3. The marriage amendment will hardly protect marriage in Virginia. Gays, by asking for marriage, were encouraging and celebrating a life where two loving committed adults make a commitment to care for each other and love each other for life. Hardly a threat to heterosexual marriage.And to think that this amendment didn’t have a large component of political opportunism is naive. The real threat to marriage, family, and children in this state are divorce, unwed mothers, and one-parent families. And it is unlikely that there will either be community pressure or legislative courage to promote legislation in these areas. It is much easer to hold homosexuals as bogeymen for heterosexual family disintegration.I respect your religious views – in a secular society I would hope you would respect mine.I have attended a gay group that meets at the Catholic Cathedral in Richmond. I have talked with a Catholic priest in Woodlake in Chesterfield County who disagrees with church policy on homosexuality. There does exist an enlightened view on homosexuality within your Church though you may deny it.Spain is a Catholic country and it has extended the right of marriage to gays. The words of Spanish Prime Minister Luis Zapatero, hailing the inclusion of homosexual couples in his country’s marital laws are worth reading.”We are not legislating, honorable members, for people far away and not known by us. We are enlarging the opportunity for happiness to our neighbors, our co-workers, our friends and, our families: at the same time we are making a more decent society, because a decent society is one that does not humiliate its members… Today, the Spanish society answers to a group of people who, during many years have, been humiliated, whose rights have been ignored, whose dignity has been offended, their identity denied, and their liberty oppressed. Today the Spanish society grants them the respect they deserve, recognizes their rights, restores their dignity, affirms their identity, and restores their liberty. It is true that they are only a minority, but their triumph is everyone’s triumph. It is also the triumph of those who oppose this law, even though they do not know this yet: because it is the triumph of Liberty. Their victory makes all of us (even those who oppose the law) better people, it makes our society better. Honorable members, There is no damage to marriage or to the concept of family in allowing two people of the same sex to get married. To the contrary, what happens is this class of Spanish citizens get the potential to organize their lives with the rights and privileges of marriage and family. There is no danger to the institution of marriage, but precisely the opposite: this law enhances and respects marriage.”Your religion has not always had an historically stellar record. The Inquisition was not a perversion of Christian doctrine. The Inquisition was an expression of Christian doctrine.The Earth revolves around the Sun. But it wasn’t always that way. The Sun used to revolve around the Earth. It was like that for hundreds of years, until it was discovered to be otherwise, and even for a few hundred years after that. But, ultimately, after much kicking and screaming, the Earth did, in fact, begin to revolve around the Sun. Christianity was wrong about the solar system. What if it’s wrong about something else, too?Jesus said not one word about homosexuality – but he said volumes about love and grace and caring and non-judgmental behavior.You may insinuate I was judging you – may I insinuate that you are responding in a smug and patronizing manner unrecognizable as being in the spirit of the Jesus I love.

  4. The teachings of the Church are clear, and have not changed at all. Homosexuality is a disorder. Gays are people, though, and we are to love them just as we love anyone else. But those within the Church who dissent from this teaching are not true Catholics – they are Protestants. To be Catholic means to assent to the teachings of the Church, and that means all of them. If you pick and choose which teachings you’ll uphold, then you are no longer Catholic. That is completely up to each person – whether or not to be a part of the Church – because we all have Free Will. But no matter how many call something “right,” it is not right when it is against Natural Law (created by God).Spain has historically been a Catholic country, but is currently run by Marxists – hardly friends of the Church. The Inquisition was led largely by individual states; at the time, heresy (meaning dissent from Church teachings) was a capital crime in many Christian countries. This is not to say that there are no sinners in the Church, or that there has ever been a time that there has not been sinners. All of us are sinners. But the Church’s teachings, the Magisterium as a whole, is protected by the Holy Spirit from teaching error. This is a central belief of the Church. On matters of faith and morals, the Church can never be wrong. Ever.As far as Jesus’ teachings on homosexuality, I believe that was handled when he said that he hadn’t come to abandon the old Law, but to fulfill it. In other words, the Law of Moses still stood. He came to fulfill it and show how to properly live in that Law. The Old Testament, and hence the Bible, is quite clear on homosexuality – it is inherently wrong, period. When St. Paul chastened the new Church and warned them against fornication, that included both hetero- and homosexual sex. Sure, single families and divorce rates threaten marriage. But so does a homosexual agenda that includes forcing states to recognize homosexual couples as being married. How long after states are forced to allow this would it be before churches were persecuted for refusing to recognize gay “marriage” or perform ceremonies for homosexuals?It’s clear that most people in Virginia do not wish to have homosexual marriage forced upon them as it has been in other states. Again, in a democracy, we are supposed to be allowed to decide things in this manner. Lately, some people seem to think that they can just force things on everyone else, no matter how many people disagree with them.Finally, I’ll say this. God is the author of marriage, not Man. In the Catholic Church it is a Sacrament; it’s not just some contract. Contracts can be made (or broken, I suppose), but Matrimony is more. It’s a covenant, and it’s a bond that cannot be broken. And it’s between a man and a woman. Catholics who don’t understand this are just showing the lack of catechesis they’ve received. And that’s just plain sad.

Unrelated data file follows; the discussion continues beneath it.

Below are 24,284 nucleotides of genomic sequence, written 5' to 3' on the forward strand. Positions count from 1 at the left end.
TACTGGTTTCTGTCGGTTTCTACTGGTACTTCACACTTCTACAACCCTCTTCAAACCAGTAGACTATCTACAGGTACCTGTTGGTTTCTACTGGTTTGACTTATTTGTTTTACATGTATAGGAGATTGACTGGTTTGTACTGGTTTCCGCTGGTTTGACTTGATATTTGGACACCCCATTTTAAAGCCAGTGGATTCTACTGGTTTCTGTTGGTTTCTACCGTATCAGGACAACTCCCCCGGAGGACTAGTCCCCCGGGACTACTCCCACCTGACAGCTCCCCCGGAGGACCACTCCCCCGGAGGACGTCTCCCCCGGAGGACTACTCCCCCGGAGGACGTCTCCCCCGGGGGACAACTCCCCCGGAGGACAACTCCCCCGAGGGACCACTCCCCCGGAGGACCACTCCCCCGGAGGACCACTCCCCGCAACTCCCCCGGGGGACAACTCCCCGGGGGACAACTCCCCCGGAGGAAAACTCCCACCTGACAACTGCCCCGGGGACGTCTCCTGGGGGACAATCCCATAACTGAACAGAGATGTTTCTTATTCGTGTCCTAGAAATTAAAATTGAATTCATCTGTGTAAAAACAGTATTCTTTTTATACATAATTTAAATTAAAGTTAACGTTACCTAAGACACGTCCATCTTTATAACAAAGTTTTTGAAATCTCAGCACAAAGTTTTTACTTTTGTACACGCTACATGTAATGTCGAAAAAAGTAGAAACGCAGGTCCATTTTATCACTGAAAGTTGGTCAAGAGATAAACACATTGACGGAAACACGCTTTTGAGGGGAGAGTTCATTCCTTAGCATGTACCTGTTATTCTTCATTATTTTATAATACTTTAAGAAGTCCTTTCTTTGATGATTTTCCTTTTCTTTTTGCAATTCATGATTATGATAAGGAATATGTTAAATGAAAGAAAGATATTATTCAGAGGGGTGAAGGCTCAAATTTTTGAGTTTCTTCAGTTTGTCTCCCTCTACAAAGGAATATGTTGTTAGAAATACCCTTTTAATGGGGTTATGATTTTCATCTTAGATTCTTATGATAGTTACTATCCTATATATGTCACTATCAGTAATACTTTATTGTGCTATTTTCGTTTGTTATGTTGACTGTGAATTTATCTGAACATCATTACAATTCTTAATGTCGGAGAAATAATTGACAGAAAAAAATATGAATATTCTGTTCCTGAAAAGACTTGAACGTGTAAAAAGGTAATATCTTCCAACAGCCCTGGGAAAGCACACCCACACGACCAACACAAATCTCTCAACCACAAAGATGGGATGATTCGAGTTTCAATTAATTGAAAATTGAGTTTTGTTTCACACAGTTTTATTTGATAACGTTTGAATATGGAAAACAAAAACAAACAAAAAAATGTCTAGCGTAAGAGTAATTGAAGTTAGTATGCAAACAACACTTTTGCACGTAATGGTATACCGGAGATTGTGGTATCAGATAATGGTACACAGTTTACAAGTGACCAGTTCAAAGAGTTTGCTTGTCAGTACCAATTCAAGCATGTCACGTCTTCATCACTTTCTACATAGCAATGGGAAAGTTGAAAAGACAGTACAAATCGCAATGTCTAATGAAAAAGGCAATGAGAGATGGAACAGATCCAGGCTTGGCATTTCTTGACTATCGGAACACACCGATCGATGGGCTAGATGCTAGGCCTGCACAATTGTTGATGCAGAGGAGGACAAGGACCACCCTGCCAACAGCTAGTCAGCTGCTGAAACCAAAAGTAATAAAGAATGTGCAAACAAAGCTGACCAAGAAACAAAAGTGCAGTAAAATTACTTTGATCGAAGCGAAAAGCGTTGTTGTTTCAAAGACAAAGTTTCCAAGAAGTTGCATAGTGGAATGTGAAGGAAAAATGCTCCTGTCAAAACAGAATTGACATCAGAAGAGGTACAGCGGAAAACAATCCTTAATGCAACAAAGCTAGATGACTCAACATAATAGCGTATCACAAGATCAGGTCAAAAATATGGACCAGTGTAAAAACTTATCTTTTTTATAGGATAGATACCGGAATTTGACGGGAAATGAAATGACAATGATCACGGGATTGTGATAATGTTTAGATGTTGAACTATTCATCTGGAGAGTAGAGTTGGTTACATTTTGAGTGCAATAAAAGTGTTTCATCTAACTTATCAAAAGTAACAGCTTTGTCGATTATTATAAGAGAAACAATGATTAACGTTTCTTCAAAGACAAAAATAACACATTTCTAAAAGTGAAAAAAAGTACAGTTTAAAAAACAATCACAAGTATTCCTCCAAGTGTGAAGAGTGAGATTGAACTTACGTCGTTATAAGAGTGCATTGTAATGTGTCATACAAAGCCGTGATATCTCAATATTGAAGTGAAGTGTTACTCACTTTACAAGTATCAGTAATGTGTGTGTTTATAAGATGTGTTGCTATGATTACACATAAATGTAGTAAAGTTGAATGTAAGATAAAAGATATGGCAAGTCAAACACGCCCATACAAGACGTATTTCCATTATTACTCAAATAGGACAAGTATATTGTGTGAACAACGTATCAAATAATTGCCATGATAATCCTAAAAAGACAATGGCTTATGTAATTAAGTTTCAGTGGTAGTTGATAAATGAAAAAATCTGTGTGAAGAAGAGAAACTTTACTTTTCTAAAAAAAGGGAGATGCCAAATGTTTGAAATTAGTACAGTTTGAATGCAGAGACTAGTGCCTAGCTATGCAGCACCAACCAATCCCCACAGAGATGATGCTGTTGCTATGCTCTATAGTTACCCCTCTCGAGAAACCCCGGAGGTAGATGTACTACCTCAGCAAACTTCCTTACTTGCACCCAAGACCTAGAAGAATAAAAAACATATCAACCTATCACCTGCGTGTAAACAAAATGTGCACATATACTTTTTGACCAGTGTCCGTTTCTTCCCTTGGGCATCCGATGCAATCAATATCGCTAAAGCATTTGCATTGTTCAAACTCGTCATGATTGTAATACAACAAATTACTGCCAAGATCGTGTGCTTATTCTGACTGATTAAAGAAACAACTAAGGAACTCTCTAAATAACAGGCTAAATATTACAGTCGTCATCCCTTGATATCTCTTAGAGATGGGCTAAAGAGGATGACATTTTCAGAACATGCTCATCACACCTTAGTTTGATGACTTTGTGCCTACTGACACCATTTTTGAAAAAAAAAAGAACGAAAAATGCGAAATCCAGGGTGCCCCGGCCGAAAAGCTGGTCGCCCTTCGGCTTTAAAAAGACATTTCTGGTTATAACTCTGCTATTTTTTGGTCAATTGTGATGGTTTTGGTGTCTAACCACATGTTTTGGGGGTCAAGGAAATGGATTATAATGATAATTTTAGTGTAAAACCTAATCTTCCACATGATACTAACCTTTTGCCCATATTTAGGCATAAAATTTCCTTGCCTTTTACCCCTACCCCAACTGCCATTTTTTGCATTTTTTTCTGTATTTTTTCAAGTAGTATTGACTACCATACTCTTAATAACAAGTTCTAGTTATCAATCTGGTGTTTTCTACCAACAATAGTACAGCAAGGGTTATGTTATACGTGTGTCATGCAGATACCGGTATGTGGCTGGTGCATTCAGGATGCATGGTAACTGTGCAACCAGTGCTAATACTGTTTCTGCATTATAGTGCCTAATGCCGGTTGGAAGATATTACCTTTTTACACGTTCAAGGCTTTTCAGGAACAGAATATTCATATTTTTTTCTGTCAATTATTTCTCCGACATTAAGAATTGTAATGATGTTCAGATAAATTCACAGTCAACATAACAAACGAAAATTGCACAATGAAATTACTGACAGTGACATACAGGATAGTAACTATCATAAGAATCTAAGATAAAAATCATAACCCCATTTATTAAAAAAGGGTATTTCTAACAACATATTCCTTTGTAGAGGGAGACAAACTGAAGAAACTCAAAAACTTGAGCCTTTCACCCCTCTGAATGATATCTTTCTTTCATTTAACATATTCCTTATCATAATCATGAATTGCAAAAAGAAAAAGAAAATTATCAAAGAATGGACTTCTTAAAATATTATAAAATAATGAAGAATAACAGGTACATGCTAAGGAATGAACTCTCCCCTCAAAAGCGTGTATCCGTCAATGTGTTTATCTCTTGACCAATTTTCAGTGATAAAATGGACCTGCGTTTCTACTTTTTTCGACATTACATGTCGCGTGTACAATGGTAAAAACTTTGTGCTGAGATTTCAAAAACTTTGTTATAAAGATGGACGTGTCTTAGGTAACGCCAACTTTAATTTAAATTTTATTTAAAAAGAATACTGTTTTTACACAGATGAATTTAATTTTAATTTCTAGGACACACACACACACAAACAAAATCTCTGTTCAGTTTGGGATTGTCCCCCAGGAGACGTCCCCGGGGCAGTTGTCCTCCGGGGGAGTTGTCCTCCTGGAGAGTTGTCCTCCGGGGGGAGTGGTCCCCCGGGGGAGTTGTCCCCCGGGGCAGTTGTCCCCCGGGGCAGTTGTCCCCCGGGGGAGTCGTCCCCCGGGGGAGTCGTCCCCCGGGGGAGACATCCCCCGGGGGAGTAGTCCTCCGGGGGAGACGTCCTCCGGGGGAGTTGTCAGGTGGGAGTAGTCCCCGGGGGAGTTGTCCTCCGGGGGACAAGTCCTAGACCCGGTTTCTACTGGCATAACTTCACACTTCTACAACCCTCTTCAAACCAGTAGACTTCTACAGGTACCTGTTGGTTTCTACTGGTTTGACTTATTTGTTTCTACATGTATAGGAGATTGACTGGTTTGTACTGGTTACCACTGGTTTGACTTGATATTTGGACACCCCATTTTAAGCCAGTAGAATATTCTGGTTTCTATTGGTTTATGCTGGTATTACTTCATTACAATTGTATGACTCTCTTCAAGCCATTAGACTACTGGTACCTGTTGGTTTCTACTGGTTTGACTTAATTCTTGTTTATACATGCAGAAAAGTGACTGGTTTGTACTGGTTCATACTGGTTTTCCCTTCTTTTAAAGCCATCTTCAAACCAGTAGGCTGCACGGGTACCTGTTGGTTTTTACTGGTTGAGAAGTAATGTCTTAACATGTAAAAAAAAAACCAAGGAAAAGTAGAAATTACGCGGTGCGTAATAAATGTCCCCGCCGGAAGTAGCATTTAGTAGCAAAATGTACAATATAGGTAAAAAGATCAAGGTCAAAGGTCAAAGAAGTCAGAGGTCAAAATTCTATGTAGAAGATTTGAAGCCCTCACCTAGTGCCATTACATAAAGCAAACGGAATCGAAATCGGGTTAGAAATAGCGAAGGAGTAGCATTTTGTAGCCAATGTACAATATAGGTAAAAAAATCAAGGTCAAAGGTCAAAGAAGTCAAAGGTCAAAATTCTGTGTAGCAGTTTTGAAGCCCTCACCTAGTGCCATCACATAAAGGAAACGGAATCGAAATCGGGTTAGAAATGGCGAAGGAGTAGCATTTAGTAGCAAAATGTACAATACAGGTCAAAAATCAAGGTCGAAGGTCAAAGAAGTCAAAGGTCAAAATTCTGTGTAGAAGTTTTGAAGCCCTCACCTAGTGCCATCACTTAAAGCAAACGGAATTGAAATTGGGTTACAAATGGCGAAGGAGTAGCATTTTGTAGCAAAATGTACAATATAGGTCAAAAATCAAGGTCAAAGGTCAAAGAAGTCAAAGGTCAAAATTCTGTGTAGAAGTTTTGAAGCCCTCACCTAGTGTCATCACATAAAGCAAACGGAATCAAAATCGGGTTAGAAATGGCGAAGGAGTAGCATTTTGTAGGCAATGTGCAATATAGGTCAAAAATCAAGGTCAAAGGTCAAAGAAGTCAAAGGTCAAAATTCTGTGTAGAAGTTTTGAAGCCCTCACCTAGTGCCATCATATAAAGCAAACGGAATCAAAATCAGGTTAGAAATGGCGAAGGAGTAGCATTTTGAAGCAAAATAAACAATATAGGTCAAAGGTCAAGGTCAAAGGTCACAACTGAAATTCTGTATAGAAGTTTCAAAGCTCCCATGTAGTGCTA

5. Thank you for your conversation and I respect your adherence to your faith. But our founders wisely saw the problems of religious faith trumping fact and reason. They were sensitive to the enduring conflicts from the Old World that resulted from conflicts in beliefs. They insured that government would not impose religion on the people and we have a strong tradition of religion not imposing their specific beliefs on the people through the government. There is not an iota of evidence that legalizing same sex marriage would somehow result in the state forcing religions to consecrate same sex marriage within their congregations. That is a red herring.You talk about God’s natural law. Are you unaware that for decades now science and medicine have concluded that homosexuality is a state of being and not a moral choice? To say that homosexuality is a disorder is unfounded in 2006 and inconsistent with the position of the American Psychological Association, The American Medical Association and the World Health Association. How do you presume to make such a statement? God’s gifts are purposeful and for us to not read His word in context with our reason is to deny His intent for this gift.And to take literally every verse of the Old Testament is certainly not what you meant. And I should not have to cite all the examples of Mosaic Law not adhered to in the Catholic Church to make my point. You must be aware of the excesses of the Medici Popes and cannot make but a logical fallacy when you contend that your Church has not had an evolving and changing history – how you contend that it is today perfect when it hasn’t been in the past is within your belief. But it is not disputed among theologians or historians.We live in community, diverse beliefs and characteristics. It would be inappropriate for me to use my beliefs to intrude into your equal and fair treatment under civil law. Your faith is sacrosanct. Your religion and its practices are protected. But unless we as a society can accept the democratic principle of governing by fact and reason, then our society becomes intractable. It becomes like the adherents of Al Qaeda who not only have their belief system but also as part of their belief system, require that it be imposed on everyone.